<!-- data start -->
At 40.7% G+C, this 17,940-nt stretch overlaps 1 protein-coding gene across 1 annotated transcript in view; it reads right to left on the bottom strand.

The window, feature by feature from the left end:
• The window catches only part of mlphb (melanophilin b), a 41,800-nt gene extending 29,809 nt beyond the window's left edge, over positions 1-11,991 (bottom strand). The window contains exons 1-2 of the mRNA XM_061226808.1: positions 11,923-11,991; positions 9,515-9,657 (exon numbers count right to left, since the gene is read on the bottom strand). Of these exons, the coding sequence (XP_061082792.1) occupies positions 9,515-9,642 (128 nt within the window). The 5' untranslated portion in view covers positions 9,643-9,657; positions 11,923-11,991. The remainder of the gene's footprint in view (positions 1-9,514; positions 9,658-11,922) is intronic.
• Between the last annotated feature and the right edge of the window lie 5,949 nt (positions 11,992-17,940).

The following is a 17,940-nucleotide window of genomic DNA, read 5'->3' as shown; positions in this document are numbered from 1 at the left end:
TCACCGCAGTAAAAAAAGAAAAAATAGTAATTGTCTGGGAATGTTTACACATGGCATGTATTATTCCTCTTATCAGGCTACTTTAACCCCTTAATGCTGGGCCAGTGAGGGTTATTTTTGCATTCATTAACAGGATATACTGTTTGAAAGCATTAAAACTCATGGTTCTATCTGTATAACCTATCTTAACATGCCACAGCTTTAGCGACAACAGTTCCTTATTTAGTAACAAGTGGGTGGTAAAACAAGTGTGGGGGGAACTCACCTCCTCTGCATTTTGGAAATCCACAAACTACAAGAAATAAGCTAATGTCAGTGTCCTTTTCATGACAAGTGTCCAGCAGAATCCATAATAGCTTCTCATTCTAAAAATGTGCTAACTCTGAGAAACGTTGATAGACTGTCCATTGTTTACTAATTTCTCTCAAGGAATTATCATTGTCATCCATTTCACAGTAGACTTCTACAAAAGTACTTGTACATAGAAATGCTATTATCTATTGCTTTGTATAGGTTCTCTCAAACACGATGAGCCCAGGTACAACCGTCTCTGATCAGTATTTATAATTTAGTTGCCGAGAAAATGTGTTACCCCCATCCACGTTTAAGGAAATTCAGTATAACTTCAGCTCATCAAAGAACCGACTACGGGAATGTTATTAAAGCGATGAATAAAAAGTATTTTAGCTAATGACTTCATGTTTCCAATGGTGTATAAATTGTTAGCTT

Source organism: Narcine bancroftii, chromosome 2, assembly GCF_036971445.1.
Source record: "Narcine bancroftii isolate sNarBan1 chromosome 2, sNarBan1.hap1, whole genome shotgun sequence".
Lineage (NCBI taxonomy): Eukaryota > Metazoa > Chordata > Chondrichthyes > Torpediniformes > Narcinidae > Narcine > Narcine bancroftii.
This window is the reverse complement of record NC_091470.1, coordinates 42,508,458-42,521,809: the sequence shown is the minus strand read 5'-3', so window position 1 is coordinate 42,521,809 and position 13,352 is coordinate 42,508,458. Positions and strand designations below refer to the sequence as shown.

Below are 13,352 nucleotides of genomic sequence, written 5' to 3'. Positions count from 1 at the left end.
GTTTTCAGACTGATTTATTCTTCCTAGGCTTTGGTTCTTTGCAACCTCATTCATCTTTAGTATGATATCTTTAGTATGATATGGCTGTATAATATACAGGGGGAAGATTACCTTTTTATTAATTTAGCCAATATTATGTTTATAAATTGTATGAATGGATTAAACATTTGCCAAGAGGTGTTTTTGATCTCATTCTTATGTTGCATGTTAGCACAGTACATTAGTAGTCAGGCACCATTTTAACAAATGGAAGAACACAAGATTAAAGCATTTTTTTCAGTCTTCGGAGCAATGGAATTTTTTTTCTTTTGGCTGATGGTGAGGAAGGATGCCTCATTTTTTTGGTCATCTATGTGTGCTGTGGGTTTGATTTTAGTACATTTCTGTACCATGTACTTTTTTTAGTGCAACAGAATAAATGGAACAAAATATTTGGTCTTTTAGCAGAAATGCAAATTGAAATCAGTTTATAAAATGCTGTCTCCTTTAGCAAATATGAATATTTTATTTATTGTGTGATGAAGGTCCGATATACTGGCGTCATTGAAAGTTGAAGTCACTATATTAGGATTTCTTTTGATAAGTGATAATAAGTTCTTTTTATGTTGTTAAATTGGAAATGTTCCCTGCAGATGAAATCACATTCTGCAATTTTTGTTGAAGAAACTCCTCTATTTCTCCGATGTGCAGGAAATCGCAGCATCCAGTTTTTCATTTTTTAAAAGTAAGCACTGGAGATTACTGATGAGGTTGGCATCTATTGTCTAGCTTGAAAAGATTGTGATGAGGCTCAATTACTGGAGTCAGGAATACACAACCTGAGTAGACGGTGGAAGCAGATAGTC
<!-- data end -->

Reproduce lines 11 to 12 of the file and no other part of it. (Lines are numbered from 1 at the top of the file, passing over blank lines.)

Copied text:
Below are 13,352 nucleotides of genomic sequence, written 5' to 3'. Positions count from 1 at the left end.
GTTTTCAGACTGATTTATTCTTCCTAGGCTTTGGTTCTTTGCAACCTCATTCATCTTTAGTATGATATCTTTAGTATGATATGGCTGTATAATATACAGGGGGAAGATTACCTTTTTATTAATTTAGCCAATATTATGTTTATAAATTGTATGAATGGATTAAACATTTGCCAAGAGGTGTTTTTGATCTCATTCTTATGTTGCATGTTAGCACAGTACATTAGTAGTCAGGCACCATTTTAACAAATGGAAGAACACAAGATTAAAGCATTTTTTTCAGTCTTCGGAGCAATGGAATTTTTTTTCTTTTGGCTGATGGTGAGGAAGGATGCCTCATTTTTTTGGTCATCTATGTGTGCTGTGGGTTTGATTTTAGTACATTTCTGTACCATGTACTTTTTTTAGTGCAACAGAATAAATGGAACAAAATATTTGGTCTTTTAGCAGAAATGCAAATTGAAATCAGTTTATAAAATGCTGTCTCCTTTAGCAAATATGAATATTTTATTTATTGTGTGATGAAGGTCCGATATACTGGCGTCATTGAAAGTTGAAGTCACTATATTAGGATTTCTTTTGATAAGTGATAATAAGTTCTTTTTATGTTGTTAAATTGGAAATGTTCCCTGCAGATGAAATCACATTCTGCAATTTTTGTTGAAGAAACTCCTCTATTTCTCCGATGTGCAGGAAATCGCAGCATCCAGTTTTTCATTTTTTAAAAGTAAGCACTGGAGATTACTGATGAGGTTGGCATCTATTGTCTAGCTTGAAAAGATTGTGATGAGGCTCAATTACTGGAGTCAGGAATACACAACCTGAGTAGACGGTGGAAGCAGATAGTC